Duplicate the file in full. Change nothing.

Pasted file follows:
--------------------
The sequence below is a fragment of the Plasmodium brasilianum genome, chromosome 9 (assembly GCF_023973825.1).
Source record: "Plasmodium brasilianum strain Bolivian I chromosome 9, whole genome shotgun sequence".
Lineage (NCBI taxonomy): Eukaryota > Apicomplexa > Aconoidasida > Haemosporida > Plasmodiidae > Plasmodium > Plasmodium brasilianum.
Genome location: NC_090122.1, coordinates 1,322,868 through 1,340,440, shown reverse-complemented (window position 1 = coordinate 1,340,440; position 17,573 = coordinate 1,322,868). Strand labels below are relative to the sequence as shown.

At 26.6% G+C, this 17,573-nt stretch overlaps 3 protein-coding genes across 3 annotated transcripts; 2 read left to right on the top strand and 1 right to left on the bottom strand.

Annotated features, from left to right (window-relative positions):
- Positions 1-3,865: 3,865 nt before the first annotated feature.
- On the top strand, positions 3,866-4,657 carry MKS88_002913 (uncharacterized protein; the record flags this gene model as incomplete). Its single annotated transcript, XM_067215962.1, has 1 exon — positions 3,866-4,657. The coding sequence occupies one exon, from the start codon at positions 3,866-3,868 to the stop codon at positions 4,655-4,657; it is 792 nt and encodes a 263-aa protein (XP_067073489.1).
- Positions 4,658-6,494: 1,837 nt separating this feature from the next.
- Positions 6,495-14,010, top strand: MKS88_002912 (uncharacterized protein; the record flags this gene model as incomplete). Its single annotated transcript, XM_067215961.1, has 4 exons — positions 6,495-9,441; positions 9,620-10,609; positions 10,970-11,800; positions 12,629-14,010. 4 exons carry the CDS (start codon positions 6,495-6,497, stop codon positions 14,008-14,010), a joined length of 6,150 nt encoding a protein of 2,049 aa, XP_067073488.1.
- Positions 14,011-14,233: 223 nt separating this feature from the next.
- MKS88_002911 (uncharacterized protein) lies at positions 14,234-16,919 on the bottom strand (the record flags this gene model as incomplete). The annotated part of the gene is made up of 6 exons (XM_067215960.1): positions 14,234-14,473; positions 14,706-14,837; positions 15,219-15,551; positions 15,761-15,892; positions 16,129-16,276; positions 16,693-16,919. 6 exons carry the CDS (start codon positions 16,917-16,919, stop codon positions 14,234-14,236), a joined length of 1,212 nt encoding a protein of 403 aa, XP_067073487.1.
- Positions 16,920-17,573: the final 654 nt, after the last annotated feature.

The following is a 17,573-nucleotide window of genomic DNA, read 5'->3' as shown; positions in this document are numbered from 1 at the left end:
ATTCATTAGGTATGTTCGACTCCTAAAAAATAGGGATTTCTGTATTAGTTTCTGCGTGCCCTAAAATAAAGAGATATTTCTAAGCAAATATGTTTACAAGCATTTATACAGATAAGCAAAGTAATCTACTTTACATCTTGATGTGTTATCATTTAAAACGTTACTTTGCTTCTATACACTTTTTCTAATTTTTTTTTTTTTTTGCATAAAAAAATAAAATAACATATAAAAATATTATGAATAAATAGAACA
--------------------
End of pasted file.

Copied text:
The sequence below is a fragment of the Plasmodium brasilianum genome, chromosome 9 (assembly GCF_023973825.1).
Source record: "Plasmodium brasilianum strain Bolivian I chromosome 9, whole genome shotgun sequence".
Lineage (NCBI taxonomy): Eukaryota > Apicomplexa > Aconoidasida > Haemosporida > Plasmodiidae > Plasmodium > Plasmodium brasilianum.
Genome location: NC_090122.1, coordinates 1,322,868 through 1,340,440, shown reverse-complemented (window position 1 = coordinate 1,340,440; position 17,573 = coordinate 1,322,868). Strand labels below are relative to the sequence as shown.

At 26.6% G+C, this 17,573-nt stretch overlaps 3 protein-coding genes across 3 annotated transcripts; 2 read left to right on the top strand and 1 right to left on the bottom strand.

Annotated features, from left to right (window-relative positions):
- Positions 1-3,865: 3,865 nt before the first annotated feature.
- On the top strand, positions 3,866-4,657 carry MKS88_002913 (uncharacterized protein; the record flags this gene model as incomplete). Its single annotated transcript, XM_067215962.1, has 1 exon — positions 3,866-4,657. The coding sequence occupies one exon, from the start codon at positions 3,866-3,868 to the stop codon at positions 4,655-4,657; it is 792 nt and encodes a 263-aa protein (XP_067073489.1).
- Positions 4,658-6,494: 1,837 nt separating this feature from the next.
- Positions 6,495-14,010, top strand: MKS88_002912 (uncharacterized protein; the record flags this gene model as incomplete). Its single annotated transcript, XM_067215961.1, has 4 exons — positions 6,495-9,441; positions 9,620-10,609; positions 10,970-11,800; positions 12,629-14,010. 4 exons carry the CDS (start codon positions 6,495-6,497, stop codon positions 14,008-14,010), a joined length of 6,150 nt encoding a protein of 2,049 aa, XP_067073488.1.
- Positions 14,011-14,233: 223 nt separating this feature from the next.
- MKS88_002911 (uncharacterized protein) lies at positions 14,234-16,919 on the bottom strand (the record flags this gene model as incomplete). The annotated part of the gene is made up of 6 exons (XM_067215960.1): positions 14,234-14,473; positions 14,706-14,837; positions 15,219-15,551; positions 15,761-15,892; positions 16,129-16,276; positions 16,693-16,919. 6 exons carry the CDS (start codon positions 16,917-16,919, stop codon positions 14,234-14,236), a joined length of 1,212 nt encoding a protein of 403 aa, XP_067073487.1.
- Positions 16,920-17,573: the final 654 nt, after the last annotated feature.

The following is a 17,573-nucleotide window of genomic DNA, read 5'->3' as shown; positions in this document are numbered from 1 at the left end:
ATTCATTAGGTATGTTCGACTCCTAAAAAATAGGGATTTCTGTATTAGTTTCTGCGTGCCCTAAAATAAAGAGATATTTCTAAGCAAATATGTTTACAAGCATTTATACAGATAAGCAAAGTAATCTACTTTACATCTTGATGTGTTATCATTTAAAACGTTACTTTGCTTCTATACACTTTTTCTAATTTTTTTTTTTTTTTGCATAAAAAAATAAAATAACATATAAAAATATTATGAATAAATAGAACA